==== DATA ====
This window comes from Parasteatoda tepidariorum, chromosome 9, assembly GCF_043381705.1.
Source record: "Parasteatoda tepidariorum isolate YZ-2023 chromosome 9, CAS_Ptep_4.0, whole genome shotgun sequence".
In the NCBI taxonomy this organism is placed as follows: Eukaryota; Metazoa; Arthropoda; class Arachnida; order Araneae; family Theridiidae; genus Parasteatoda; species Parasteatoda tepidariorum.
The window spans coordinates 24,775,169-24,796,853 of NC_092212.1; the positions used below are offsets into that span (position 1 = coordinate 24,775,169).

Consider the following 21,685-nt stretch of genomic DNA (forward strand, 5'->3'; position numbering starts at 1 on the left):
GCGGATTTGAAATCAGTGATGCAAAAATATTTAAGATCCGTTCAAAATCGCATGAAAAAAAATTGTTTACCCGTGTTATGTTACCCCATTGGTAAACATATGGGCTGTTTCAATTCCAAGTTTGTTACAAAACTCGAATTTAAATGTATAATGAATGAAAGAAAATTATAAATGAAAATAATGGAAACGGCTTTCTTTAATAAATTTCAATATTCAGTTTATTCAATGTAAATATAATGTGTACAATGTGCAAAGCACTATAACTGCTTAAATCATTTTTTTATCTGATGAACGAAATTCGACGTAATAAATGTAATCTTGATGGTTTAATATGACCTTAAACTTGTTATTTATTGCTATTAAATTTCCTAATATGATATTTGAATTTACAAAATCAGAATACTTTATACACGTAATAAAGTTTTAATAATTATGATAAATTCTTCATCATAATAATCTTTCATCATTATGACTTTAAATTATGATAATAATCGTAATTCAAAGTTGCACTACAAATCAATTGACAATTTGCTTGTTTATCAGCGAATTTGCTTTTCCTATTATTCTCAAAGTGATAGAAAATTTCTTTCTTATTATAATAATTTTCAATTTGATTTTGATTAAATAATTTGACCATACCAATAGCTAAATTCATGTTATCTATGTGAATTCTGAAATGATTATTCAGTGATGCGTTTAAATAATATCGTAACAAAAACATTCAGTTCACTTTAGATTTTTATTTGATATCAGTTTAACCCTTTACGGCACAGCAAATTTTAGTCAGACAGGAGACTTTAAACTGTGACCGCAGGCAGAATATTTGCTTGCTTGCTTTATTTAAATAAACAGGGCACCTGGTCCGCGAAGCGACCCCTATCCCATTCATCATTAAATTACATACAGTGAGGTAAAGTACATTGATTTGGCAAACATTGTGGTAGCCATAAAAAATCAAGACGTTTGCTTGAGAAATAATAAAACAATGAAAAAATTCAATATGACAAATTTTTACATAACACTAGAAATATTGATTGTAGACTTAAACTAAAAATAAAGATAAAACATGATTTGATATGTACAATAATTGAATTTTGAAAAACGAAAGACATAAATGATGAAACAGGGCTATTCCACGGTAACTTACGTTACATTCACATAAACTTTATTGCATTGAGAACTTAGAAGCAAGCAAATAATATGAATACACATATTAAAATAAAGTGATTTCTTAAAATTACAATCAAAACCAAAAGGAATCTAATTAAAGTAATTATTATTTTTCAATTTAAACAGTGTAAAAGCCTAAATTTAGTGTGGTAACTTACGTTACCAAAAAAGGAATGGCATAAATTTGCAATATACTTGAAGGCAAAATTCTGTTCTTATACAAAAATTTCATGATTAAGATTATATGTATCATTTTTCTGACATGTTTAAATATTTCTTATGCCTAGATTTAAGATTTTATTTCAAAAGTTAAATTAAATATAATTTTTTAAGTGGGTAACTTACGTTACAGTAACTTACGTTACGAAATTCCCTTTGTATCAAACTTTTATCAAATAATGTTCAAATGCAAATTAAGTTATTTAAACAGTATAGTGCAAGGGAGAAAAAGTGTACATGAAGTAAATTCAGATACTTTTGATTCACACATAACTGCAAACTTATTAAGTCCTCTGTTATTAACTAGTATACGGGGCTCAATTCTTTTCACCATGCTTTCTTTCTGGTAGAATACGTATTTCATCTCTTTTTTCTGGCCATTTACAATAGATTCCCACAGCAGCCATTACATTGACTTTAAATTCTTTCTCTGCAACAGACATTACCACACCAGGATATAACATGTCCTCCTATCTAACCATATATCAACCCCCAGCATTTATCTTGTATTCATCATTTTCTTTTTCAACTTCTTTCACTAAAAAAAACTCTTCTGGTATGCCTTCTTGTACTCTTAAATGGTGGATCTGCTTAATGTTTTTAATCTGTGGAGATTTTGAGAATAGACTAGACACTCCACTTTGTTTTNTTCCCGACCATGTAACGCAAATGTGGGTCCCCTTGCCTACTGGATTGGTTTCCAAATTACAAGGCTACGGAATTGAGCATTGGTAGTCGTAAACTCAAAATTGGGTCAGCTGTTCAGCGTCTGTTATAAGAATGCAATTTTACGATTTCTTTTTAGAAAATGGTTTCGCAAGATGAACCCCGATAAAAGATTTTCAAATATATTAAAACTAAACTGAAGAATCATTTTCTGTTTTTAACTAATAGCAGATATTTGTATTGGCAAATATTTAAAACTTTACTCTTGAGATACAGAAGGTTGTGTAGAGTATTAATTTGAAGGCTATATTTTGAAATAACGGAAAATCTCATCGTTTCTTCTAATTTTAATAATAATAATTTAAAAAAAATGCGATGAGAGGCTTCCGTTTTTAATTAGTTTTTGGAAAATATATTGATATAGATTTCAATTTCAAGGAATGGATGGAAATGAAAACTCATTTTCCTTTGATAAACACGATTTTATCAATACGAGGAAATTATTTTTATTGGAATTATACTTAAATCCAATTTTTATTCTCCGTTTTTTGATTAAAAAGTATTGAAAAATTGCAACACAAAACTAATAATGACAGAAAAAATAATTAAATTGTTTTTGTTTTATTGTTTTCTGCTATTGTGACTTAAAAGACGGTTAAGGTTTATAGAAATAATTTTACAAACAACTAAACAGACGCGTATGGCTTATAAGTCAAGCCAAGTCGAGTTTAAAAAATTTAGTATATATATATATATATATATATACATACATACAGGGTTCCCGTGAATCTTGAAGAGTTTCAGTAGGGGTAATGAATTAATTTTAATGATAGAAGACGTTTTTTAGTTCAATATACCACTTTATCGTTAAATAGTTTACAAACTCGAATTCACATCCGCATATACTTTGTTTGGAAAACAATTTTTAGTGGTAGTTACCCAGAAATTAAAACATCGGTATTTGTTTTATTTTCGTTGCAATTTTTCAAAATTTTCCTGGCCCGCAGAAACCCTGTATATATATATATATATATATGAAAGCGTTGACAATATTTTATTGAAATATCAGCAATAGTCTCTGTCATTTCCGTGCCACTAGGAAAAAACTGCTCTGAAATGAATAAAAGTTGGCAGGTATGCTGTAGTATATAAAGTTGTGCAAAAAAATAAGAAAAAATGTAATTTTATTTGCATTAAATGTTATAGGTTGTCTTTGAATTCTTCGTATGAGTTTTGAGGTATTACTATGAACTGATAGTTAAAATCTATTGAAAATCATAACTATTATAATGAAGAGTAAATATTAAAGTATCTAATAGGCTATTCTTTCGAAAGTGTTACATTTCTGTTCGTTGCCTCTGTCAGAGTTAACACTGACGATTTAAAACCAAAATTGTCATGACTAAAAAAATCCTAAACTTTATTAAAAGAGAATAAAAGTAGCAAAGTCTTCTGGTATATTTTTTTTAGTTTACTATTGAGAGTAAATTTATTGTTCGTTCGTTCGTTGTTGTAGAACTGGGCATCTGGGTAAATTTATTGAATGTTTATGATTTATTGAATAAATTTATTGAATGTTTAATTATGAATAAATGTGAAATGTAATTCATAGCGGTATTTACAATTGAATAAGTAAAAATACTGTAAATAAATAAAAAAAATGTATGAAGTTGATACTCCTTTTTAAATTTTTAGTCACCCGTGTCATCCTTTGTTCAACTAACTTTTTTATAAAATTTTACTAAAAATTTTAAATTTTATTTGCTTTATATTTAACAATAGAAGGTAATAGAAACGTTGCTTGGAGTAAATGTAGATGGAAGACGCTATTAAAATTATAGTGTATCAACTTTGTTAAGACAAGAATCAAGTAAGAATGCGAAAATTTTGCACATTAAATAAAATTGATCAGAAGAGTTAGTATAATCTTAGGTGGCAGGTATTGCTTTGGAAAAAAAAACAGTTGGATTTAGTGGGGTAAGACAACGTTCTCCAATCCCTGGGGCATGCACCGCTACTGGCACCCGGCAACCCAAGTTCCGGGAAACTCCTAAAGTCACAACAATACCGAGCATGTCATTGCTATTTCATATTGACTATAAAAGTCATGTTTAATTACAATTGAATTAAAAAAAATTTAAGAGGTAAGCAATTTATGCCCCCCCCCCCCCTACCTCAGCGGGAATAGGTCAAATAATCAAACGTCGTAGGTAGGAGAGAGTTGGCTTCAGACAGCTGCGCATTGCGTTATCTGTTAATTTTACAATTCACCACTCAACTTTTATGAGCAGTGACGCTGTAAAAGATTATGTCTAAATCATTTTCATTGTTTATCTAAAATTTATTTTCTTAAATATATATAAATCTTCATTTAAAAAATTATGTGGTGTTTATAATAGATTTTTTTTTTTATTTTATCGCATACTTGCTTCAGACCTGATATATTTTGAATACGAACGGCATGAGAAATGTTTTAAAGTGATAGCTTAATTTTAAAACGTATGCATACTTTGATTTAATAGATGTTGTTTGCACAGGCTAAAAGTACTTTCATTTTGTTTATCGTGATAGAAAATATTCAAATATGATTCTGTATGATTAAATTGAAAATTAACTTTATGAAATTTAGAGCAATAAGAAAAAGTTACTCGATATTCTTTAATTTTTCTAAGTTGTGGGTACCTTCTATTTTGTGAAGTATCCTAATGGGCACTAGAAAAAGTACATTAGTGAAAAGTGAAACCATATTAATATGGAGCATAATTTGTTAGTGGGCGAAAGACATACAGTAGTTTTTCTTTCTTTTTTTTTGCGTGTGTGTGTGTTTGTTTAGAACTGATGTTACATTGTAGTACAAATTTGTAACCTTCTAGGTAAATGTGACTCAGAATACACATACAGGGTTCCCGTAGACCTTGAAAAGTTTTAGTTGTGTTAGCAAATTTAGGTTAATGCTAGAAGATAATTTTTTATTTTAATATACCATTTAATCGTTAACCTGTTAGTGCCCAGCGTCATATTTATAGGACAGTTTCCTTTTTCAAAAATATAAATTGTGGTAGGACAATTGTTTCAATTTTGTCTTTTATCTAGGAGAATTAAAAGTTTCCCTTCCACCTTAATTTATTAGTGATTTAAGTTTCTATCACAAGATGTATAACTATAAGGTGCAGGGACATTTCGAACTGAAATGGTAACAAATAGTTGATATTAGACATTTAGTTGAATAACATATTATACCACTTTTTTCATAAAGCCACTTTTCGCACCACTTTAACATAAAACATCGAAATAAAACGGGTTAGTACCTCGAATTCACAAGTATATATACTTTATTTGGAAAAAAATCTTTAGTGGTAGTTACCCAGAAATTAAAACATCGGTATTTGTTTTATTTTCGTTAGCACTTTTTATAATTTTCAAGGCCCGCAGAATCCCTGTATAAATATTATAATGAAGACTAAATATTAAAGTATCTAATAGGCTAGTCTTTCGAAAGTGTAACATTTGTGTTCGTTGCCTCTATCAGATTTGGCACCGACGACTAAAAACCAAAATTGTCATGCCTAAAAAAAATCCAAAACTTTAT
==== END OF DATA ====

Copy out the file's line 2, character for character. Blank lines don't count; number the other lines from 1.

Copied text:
Source record: "Parasteatoda tepidariorum isolate YZ-2023 chromosome 9, CAS_Ptep_4.0, whole genome shotgun sequence".